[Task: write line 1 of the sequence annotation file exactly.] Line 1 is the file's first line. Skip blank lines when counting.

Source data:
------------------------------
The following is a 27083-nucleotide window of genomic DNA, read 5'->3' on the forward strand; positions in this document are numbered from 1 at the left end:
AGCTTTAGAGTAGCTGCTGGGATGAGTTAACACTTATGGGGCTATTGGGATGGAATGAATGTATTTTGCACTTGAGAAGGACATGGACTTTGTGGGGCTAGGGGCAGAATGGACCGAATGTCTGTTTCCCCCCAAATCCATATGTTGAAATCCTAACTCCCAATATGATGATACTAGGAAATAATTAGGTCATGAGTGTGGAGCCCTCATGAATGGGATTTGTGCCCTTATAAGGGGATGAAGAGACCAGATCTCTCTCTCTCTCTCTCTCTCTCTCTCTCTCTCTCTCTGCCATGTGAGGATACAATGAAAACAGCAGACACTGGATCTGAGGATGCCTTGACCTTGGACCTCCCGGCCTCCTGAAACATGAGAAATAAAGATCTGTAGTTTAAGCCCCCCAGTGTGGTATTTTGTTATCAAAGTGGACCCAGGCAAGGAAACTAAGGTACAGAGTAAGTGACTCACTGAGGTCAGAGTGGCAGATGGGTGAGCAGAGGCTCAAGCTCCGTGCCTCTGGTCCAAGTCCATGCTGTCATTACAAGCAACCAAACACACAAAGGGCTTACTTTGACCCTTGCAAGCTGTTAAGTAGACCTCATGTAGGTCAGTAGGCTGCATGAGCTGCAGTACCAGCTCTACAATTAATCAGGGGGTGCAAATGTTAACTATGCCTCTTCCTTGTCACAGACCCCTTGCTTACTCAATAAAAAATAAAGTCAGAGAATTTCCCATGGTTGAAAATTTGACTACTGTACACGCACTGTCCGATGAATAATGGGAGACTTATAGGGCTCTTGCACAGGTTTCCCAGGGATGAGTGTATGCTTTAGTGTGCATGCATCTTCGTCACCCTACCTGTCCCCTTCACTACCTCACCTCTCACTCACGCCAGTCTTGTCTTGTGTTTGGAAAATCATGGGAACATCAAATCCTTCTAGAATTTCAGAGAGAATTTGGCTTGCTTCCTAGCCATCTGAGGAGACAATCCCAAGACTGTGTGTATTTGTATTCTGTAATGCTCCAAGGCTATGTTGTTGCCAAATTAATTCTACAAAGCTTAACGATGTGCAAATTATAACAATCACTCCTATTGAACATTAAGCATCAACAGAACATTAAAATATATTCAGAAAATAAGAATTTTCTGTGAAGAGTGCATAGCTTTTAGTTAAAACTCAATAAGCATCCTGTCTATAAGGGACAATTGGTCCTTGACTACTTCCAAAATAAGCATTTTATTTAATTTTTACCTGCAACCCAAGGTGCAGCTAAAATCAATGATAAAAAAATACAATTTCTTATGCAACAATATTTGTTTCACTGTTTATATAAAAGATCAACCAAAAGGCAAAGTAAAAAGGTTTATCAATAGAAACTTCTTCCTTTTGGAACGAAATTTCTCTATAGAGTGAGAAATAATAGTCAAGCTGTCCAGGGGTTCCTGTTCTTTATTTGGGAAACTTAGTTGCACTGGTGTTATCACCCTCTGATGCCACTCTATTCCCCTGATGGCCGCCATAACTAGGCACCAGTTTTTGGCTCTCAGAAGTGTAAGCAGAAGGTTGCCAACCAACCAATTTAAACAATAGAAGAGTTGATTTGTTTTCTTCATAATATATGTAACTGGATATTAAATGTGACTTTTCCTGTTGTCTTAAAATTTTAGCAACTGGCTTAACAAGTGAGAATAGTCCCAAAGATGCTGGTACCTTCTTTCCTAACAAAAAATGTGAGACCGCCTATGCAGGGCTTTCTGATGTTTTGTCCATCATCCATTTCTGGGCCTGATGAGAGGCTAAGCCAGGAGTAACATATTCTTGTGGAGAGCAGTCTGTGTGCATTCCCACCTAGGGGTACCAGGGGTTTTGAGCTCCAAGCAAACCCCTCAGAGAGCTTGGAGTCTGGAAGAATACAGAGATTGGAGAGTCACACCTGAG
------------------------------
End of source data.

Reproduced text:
The following is a 27083-nucleotide window of genomic DNA, read 5'->3' on the forward strand; positions in this document are numbered from 1 at the left end: